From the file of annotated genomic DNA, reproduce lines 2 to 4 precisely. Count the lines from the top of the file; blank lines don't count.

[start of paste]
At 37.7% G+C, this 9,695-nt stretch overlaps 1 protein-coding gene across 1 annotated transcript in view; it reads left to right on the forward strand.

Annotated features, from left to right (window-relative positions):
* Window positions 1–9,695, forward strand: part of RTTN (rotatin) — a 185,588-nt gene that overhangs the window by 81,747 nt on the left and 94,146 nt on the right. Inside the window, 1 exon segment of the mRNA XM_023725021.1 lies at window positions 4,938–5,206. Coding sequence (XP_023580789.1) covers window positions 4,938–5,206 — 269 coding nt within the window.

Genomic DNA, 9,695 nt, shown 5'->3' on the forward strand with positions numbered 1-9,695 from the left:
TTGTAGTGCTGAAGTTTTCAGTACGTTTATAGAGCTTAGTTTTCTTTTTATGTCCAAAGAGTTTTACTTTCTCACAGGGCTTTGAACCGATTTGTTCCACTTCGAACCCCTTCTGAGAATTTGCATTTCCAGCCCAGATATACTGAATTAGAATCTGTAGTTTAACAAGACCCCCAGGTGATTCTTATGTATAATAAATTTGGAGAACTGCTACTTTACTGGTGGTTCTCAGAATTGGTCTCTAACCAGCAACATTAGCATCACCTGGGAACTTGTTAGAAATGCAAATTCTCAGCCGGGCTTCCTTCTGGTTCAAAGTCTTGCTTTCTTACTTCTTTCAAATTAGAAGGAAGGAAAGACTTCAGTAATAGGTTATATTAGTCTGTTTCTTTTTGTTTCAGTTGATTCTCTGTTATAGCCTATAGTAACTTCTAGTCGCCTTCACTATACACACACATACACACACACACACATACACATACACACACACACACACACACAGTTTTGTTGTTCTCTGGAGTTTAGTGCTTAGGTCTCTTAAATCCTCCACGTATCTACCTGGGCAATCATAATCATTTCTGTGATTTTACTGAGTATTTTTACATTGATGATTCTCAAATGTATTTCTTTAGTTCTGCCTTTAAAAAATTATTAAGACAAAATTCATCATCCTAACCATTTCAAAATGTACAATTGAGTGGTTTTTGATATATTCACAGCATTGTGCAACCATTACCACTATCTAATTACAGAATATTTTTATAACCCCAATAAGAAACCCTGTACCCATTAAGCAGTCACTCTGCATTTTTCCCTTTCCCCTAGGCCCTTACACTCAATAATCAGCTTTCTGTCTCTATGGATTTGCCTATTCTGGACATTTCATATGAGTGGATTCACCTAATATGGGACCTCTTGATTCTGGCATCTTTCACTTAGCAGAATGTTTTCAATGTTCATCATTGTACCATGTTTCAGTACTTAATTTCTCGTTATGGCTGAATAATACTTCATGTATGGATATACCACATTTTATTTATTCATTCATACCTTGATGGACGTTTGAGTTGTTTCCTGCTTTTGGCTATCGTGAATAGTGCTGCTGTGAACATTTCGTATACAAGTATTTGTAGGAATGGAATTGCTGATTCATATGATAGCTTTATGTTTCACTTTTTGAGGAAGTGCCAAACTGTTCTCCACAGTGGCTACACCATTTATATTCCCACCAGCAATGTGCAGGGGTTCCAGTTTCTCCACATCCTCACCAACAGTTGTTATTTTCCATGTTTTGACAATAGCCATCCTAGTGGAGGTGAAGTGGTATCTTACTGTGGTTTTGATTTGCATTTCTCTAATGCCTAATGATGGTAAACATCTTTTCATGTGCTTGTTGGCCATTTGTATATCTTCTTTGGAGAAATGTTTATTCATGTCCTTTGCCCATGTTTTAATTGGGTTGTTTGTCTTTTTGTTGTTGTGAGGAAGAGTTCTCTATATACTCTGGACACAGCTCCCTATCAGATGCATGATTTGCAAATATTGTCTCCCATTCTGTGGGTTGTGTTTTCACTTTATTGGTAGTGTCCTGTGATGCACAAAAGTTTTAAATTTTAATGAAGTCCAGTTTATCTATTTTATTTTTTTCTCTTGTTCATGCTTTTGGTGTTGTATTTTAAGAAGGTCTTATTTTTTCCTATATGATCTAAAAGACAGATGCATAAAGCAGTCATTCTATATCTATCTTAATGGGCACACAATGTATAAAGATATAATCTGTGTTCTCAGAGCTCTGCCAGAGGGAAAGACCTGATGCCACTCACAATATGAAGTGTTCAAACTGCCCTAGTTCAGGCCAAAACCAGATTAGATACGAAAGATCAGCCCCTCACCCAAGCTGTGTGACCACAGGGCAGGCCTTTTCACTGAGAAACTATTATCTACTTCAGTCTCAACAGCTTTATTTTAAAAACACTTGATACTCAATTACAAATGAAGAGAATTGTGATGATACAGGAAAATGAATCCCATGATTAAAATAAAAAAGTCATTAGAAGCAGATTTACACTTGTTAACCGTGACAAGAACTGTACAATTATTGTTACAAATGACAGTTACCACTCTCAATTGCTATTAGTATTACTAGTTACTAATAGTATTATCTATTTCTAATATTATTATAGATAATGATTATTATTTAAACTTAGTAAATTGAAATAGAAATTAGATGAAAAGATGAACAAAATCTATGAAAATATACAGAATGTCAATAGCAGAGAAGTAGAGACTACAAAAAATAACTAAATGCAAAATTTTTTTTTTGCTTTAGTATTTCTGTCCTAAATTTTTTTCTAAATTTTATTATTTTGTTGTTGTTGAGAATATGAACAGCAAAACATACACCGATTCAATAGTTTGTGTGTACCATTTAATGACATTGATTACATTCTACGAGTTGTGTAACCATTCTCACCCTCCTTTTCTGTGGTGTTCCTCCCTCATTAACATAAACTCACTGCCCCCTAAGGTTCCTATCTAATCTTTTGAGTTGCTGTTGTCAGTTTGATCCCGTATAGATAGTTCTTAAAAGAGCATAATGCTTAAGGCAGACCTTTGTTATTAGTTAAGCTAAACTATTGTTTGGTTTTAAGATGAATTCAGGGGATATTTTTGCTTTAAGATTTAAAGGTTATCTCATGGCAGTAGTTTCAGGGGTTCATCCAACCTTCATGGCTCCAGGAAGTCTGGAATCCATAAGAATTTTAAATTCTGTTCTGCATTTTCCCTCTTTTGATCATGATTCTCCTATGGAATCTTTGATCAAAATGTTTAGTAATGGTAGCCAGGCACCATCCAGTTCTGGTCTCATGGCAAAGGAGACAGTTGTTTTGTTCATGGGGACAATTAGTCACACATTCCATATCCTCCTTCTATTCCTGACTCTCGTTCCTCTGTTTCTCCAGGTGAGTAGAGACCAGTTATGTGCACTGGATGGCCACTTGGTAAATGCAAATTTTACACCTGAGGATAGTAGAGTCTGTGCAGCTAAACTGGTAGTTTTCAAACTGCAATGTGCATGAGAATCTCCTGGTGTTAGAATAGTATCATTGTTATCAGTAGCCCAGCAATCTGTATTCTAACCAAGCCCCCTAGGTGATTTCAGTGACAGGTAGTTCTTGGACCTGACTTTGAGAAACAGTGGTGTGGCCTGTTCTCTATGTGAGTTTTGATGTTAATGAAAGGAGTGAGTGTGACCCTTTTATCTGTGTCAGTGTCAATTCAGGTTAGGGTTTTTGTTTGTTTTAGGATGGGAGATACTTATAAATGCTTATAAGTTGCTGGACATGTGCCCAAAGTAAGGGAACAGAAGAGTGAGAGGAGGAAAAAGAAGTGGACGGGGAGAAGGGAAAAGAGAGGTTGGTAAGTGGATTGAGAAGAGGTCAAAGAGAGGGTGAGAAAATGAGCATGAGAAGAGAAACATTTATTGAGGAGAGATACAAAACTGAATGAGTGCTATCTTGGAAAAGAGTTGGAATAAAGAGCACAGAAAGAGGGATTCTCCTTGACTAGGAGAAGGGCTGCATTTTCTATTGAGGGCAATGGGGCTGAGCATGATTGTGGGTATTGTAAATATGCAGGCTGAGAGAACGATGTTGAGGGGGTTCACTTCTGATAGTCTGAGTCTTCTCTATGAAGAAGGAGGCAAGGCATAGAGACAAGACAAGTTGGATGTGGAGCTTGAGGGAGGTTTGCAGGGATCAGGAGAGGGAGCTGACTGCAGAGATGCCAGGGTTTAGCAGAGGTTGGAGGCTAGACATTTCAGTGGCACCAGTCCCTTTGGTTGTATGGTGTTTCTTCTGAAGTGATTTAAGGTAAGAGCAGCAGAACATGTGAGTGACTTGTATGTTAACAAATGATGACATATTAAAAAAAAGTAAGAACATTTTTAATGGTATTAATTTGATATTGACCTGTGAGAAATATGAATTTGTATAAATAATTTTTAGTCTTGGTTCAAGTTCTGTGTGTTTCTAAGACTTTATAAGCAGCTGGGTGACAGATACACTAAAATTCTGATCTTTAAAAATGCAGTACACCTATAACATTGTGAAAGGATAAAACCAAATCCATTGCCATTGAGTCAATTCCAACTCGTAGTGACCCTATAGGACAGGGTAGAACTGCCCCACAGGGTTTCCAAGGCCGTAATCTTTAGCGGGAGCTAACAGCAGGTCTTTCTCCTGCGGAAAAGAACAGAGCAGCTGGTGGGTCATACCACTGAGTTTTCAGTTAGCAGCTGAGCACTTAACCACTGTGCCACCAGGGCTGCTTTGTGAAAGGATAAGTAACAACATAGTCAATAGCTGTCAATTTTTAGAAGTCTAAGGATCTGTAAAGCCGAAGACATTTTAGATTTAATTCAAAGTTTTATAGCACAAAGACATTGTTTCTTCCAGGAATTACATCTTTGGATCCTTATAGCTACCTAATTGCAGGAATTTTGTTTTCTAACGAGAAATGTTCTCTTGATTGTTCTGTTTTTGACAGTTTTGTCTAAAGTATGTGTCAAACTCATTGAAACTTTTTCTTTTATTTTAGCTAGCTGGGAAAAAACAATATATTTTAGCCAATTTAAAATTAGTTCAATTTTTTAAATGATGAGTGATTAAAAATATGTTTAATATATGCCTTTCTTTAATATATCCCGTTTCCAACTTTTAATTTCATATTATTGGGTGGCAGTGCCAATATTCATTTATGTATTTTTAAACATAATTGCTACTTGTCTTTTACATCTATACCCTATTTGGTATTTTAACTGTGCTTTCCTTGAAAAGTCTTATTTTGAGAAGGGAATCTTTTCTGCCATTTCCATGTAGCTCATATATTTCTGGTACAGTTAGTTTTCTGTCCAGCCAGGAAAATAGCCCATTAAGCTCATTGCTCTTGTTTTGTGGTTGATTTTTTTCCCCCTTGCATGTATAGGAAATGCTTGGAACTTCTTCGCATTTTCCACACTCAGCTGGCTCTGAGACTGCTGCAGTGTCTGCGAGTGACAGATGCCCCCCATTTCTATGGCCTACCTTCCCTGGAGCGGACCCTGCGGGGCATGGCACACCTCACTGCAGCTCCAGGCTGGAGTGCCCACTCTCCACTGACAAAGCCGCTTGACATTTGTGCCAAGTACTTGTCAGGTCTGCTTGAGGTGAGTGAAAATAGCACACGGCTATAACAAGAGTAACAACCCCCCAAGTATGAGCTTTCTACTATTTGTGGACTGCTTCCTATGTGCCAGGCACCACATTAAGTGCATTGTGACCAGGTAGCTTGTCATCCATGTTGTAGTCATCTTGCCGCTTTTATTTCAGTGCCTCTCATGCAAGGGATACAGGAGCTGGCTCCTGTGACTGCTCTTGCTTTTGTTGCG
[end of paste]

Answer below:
Annotated features, from left to right (window-relative positions):
* Window positions 1–9,695, forward strand: part of RTTN (rotatin) — a 185,588-nt gene that overhangs the window by 81,747 nt on the left and 94,146 nt on the right. Inside the window, 1 exon segment of the mRNA XM_023725021.1 lies at window positions 4,938–5,206. Coding sequence (XP_023580789.1) covers window positions 4,938–5,206 — 269 coding nt within the window.

Genomic DNA, 9,695 nt, shown 5'->3' on the forward strand with positions numbered 1-9,695 from the left: